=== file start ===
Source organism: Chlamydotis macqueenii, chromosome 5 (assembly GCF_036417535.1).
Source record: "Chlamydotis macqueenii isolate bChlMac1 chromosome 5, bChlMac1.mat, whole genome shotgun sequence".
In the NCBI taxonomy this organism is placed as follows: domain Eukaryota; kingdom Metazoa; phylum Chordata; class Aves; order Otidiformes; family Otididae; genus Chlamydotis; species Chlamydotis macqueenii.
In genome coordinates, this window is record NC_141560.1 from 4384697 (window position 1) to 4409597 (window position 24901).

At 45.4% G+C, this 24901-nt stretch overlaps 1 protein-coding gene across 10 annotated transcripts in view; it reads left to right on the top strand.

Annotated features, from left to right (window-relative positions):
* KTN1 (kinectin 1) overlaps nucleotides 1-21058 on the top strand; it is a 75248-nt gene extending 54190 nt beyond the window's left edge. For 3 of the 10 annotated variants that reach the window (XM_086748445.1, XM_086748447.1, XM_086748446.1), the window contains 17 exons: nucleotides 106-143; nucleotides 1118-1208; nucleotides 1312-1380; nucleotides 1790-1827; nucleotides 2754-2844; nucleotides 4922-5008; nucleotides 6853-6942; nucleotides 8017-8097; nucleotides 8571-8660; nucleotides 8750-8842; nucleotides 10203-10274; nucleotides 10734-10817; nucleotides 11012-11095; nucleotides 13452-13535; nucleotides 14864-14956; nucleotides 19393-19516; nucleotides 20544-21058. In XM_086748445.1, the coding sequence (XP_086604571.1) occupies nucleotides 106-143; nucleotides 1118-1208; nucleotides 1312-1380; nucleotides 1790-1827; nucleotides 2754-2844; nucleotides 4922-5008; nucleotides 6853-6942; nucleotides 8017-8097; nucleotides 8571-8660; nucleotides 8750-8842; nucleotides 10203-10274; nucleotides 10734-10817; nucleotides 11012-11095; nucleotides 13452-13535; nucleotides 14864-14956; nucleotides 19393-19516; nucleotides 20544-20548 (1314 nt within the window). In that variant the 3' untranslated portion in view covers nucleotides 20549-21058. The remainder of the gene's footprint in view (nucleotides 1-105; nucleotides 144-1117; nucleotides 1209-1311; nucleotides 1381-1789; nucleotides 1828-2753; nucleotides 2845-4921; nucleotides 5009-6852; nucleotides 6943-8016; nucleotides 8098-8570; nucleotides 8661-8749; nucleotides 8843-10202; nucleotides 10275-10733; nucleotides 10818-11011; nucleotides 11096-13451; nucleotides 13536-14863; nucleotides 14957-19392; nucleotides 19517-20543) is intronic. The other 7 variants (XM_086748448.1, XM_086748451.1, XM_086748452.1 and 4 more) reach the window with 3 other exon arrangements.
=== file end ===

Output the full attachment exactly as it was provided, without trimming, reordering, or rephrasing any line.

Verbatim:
Source organism: Chlamydotis macqueenii, chromosome 5 (assembly GCF_036417535.1).
Source record: "Chlamydotis macqueenii isolate bChlMac1 chromosome 5, bChlMac1.mat, whole genome shotgun sequence".
In the NCBI taxonomy this organism is placed as follows: domain Eukaryota; kingdom Metazoa; phylum Chordata; class Aves; order Otidiformes; family Otididae; genus Chlamydotis; species Chlamydotis macqueenii.
In genome coordinates, this window is record NC_141560.1 from 4384697 (window position 1) to 4409597 (window position 24901).

At 45.4% G+C, this 24901-nt stretch overlaps 1 protein-coding gene across 10 annotated transcripts in view; it reads left to right on the top strand.

Annotated features, from left to right (window-relative positions):
* KTN1 (kinectin 1) overlaps nucleotides 1-21058 on the top strand; it is a 75248-nt gene extending 54190 nt beyond the window's left edge. For 3 of the 10 annotated variants that reach the window (XM_086748445.1, XM_086748447.1, XM_086748446.1), the window contains 17 exons: nucleotides 106-143; nucleotides 1118-1208; nucleotides 1312-1380; nucleotides 1790-1827; nucleotides 2754-2844; nucleotides 4922-5008; nucleotides 6853-6942; nucleotides 8017-8097; nucleotides 8571-8660; nucleotides 8750-8842; nucleotides 10203-10274; nucleotides 10734-10817; nucleotides 11012-11095; nucleotides 13452-13535; nucleotides 14864-14956; nucleotides 19393-19516; nucleotides 20544-21058. In XM_086748445.1, the coding sequence (XP_086604571.1) occupies nucleotides 106-143; nucleotides 1118-1208; nucleotides 1312-1380; nucleotides 1790-1827; nucleotides 2754-2844; nucleotides 4922-5008; nucleotides 6853-6942; nucleotides 8017-8097; nucleotides 8571-8660; nucleotides 8750-8842; nucleotides 10203-10274; nucleotides 10734-10817; nucleotides 11012-11095; nucleotides 13452-13535; nucleotides 14864-14956; nucleotides 19393-19516; nucleotides 20544-20548 (1314 nt within the window). In that variant the 3' untranslated portion in view covers nucleotides 20549-21058. The remainder of the gene's footprint in view (nucleotides 1-105; nucleotides 144-1117; nucleotides 1209-1311; nucleotides 1381-1789; nucleotides 1828-2753; nucleotides 2845-4921; nucleotides 5009-6852; nucleotides 6943-8016; nucleotides 8098-8570; nucleotides 8661-8749; nucleotides 8843-10202; nucleotides 10275-10733; nucleotides 10818-11011; nucleotides 11096-13451; nucleotides 13536-14863; nucleotides 14957-19392; nucleotides 19517-20543) is intronic. The other 7 variants (XM_086748448.1, XM_086748451.1, XM_086748452.1 and 4 more) reach the window with 3 other exon arrangements.